Kaman, itself once a series helicopter maker itself, makes odds and ands for other defense contractors more than it makes helicopters any more. Even though its K-Max was revolutionary, today’s DOD actually would rather hire that heavy-lift capability from Russian or Ukrainian Mi-26 operators.
And Ovation finally closed its doors. A Hartford Courant writer, Dan Haar, was there, which is a delightful irony, because the Courant is all for whatever The Party decrees, and manufacturing is bad and evil, except for the Jobs, which don’t offset the Evil Profit Thing enough to survive. Or something. Anyway, here’s Haar going all sentimental with the last workers as they literally lock up the place.
Just about everyone had said farewell a few weeks earlier, when production stopped.
Back on that glum day, six or eight guys had climbed up into the tower of the 1840s mill building and rung the iron bell 47 times — one for each year Ovation made guitars at the New Hartford factory on the Farmington River.
Now, with the machines gone, just two factory employees remained: Howard Ives, a master craftsman who made the high-end Adamas line of instruments, mostly by hand; and Mark Lamanna, who joined the company just out of trade school three decades ago and rose through the ranks to head production for the past 10 years.
Lamanna stood with David Hurley on the vast, L-shaped, wooden floor, noisy with the task of making 15,000 instruments a year not long ago, now silent and empty except for two lone tables and rows of ancient wooden support columns, painted white. Hurley, whose family owns the historic building, is president of the Hurley Manufacturing Co., a spring-maker that shared the complex with Ovation.
Ovation guitars are going to be made, probably to a lower standard, in some place like Indonesia or Vietnam; they’ll either be a lot cheaper or make middlemen a lot richer, and old, American Ovations will join the ranks of treasured vintage instruments.
Haar catches part of what Connecticut, America, and the world lost in this one plant closing, quoting Ovation luthier Mike DeNoi:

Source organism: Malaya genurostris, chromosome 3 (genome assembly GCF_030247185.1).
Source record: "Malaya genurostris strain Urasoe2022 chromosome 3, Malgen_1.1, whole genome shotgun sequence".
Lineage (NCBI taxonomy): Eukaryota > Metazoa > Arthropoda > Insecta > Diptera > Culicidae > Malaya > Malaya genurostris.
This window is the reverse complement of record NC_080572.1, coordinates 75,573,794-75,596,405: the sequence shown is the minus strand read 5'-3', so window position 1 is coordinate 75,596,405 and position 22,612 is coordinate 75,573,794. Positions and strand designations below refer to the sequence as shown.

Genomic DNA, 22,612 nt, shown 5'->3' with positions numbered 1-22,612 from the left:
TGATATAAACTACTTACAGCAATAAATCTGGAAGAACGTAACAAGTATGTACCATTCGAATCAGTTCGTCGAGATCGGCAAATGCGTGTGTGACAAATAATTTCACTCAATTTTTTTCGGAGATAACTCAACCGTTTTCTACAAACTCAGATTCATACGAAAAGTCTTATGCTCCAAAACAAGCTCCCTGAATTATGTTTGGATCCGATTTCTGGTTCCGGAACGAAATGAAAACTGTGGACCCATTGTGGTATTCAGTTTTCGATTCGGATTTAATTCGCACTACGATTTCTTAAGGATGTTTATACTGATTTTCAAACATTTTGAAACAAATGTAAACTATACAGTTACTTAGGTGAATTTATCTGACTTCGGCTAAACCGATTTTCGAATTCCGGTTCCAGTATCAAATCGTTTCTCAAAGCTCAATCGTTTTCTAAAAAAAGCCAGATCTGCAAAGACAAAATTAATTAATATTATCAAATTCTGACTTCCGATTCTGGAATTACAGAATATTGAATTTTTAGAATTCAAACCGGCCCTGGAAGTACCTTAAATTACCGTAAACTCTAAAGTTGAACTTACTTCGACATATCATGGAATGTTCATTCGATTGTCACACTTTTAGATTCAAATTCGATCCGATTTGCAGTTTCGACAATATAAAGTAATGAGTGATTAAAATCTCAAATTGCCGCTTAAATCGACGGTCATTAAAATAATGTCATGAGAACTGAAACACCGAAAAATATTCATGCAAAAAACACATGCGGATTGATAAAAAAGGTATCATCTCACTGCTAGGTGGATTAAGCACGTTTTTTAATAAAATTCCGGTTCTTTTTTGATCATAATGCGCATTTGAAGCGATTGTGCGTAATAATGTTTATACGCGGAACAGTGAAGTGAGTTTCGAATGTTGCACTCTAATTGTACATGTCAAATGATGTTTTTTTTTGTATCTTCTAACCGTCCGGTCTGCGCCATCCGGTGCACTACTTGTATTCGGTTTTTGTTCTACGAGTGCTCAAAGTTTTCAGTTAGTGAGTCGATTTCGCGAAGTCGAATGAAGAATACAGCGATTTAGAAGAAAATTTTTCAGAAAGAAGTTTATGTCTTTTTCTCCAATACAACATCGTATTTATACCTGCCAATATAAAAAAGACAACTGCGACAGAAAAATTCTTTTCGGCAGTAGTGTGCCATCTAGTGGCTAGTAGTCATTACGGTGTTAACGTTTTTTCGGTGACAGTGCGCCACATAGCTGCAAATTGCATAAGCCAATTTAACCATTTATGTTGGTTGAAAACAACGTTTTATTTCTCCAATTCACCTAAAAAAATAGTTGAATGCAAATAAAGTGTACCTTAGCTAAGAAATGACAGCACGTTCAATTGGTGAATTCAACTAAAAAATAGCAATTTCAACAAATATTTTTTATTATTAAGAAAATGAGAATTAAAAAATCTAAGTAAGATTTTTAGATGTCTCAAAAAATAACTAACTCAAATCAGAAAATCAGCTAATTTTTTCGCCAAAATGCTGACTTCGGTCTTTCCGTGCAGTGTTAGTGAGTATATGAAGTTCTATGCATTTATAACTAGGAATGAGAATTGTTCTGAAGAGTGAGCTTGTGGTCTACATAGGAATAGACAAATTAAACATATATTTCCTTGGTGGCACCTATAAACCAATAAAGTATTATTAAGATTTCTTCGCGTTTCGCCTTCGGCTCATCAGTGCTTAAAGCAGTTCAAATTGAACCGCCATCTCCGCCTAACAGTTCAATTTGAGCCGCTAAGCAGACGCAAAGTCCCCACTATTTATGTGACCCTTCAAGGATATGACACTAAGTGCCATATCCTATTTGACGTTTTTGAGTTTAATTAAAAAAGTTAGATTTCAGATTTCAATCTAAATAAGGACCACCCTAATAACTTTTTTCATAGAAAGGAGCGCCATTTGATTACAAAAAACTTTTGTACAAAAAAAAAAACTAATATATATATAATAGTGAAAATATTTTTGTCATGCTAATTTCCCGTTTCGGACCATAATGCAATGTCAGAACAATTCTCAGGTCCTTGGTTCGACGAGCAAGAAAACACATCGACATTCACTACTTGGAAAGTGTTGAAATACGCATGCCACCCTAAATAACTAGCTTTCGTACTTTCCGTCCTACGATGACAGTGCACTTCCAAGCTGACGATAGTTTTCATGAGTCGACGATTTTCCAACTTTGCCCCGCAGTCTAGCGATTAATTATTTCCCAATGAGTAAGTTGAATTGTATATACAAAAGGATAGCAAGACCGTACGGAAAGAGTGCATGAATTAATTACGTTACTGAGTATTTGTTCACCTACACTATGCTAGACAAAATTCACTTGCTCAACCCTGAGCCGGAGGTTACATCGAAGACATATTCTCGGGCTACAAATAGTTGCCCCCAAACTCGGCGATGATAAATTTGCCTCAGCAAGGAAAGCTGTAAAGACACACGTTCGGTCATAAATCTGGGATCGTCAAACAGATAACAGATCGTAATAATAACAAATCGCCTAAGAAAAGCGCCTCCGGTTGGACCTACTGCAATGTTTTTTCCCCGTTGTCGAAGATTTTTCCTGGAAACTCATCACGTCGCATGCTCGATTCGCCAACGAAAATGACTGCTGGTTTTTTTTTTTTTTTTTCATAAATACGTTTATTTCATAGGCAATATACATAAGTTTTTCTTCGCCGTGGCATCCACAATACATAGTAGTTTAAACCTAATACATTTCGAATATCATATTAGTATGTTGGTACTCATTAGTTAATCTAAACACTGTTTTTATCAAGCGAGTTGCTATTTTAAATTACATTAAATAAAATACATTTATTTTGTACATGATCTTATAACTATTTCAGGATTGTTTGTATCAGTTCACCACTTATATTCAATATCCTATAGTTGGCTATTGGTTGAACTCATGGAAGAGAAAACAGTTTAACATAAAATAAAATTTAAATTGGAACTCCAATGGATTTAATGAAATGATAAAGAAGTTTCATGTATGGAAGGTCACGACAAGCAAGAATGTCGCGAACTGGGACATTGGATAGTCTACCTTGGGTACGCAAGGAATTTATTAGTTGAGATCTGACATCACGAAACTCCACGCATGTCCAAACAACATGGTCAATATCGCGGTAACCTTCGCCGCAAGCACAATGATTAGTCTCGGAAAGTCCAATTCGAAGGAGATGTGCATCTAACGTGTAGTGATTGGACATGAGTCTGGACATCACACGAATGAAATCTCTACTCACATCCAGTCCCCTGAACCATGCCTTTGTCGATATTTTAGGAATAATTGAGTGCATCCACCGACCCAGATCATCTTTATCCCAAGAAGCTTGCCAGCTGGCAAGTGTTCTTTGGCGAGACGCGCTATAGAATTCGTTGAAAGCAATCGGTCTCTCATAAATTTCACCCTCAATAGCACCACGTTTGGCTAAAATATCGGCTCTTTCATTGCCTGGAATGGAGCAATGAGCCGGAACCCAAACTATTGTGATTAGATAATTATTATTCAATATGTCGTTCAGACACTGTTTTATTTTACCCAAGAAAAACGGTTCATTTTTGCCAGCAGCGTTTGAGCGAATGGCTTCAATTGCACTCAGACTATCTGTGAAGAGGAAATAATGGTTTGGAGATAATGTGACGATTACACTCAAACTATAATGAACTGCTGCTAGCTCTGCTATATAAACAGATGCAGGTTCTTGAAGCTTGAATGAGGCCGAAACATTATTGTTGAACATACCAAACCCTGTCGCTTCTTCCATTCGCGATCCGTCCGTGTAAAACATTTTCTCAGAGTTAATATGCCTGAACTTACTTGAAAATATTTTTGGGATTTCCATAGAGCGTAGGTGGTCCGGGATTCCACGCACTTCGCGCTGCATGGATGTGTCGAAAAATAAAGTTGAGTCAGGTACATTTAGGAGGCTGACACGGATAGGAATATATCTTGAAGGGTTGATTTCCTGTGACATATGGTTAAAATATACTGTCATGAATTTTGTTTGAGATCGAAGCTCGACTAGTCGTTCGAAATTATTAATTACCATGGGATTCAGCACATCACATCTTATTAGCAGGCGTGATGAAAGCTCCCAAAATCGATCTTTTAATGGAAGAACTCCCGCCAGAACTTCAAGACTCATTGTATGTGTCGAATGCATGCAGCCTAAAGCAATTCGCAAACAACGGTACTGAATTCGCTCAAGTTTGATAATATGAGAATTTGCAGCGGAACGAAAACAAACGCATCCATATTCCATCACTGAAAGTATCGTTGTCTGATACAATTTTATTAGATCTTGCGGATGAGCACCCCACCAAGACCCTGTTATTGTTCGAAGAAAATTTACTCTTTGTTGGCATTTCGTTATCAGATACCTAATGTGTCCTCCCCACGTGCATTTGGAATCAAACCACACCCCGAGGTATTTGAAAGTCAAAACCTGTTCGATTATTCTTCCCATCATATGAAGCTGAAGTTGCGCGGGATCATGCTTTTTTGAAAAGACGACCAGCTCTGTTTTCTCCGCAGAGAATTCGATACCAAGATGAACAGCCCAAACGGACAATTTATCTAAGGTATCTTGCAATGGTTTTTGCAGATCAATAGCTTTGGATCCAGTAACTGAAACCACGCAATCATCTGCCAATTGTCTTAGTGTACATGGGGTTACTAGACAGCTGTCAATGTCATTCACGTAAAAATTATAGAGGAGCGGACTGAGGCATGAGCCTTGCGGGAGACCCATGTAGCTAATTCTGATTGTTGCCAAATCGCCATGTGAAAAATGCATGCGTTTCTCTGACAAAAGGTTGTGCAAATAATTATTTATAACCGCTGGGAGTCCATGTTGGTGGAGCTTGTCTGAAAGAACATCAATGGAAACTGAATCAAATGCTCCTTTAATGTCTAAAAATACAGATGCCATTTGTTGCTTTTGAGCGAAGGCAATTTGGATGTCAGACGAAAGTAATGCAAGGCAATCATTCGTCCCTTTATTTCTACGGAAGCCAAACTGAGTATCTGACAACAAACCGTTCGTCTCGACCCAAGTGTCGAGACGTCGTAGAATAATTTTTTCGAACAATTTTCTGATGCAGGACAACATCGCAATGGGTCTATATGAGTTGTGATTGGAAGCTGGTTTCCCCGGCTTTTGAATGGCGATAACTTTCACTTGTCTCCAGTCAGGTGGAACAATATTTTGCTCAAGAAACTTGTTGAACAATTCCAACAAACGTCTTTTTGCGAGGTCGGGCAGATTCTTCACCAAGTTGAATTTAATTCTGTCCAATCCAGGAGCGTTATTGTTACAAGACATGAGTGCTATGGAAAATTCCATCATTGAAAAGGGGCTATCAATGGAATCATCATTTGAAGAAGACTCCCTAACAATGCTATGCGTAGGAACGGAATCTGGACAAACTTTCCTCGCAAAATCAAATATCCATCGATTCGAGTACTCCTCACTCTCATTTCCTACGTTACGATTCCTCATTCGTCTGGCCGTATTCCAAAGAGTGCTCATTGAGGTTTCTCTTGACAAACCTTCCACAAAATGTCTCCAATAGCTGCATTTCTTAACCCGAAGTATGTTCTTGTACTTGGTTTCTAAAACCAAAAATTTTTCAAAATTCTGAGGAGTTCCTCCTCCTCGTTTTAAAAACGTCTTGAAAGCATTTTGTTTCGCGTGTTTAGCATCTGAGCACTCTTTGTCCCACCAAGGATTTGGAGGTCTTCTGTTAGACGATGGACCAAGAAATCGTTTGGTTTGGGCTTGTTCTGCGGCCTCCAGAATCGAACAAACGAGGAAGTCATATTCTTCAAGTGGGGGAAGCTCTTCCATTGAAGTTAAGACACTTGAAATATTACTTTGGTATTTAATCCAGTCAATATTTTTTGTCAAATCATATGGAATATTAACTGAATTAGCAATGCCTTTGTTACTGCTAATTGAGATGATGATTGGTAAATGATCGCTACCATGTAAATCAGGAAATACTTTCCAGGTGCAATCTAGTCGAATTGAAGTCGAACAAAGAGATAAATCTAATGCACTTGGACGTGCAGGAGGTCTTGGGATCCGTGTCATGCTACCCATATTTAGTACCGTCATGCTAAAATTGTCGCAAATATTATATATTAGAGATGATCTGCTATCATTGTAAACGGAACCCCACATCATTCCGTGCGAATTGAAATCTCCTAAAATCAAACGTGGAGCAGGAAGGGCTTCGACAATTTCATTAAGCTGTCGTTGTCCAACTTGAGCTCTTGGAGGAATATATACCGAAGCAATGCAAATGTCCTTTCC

“I miss the people, believe me,” he said. “I spent more time with these people than my family. I know the skill level of these people. It’s such a waste; you can’t replicate this.”
That idea of needlessly lost skills kept coming up, and it’s hardly new. This complex was built by a once-great textile operation that made ships’ sails — the Greenwoods Co., which had its own village on this site, with a dam for water power. It exited Connecticut way back in 1901.
When a factory closes, its demise is a public marker in the community’s memory, like a hurricane or a flood. Waring. Fafnir. Ideal Forge. Scoville. So many more, all gone — even as we celebrate this weekend the 200th birthday of Sam Colt, linchpin of all Connecticut manufacturing.
You might not ever have heard of Hurley Manufacturing, the remaining company in the building vacated by Ovation, but we bet you have one of their springs. Among their products is the recoil spring that Colt ships in every AR-15, M16 and M4.
Are they next?
If we were the governor of Texas, Tennessee, Florida, Georgia or one of the Carolinas, just to name some places where manufacturing in general and gun and defense manufacturing in particular finds a welcome embrace, we’d be looking up David Hurley’s phone number.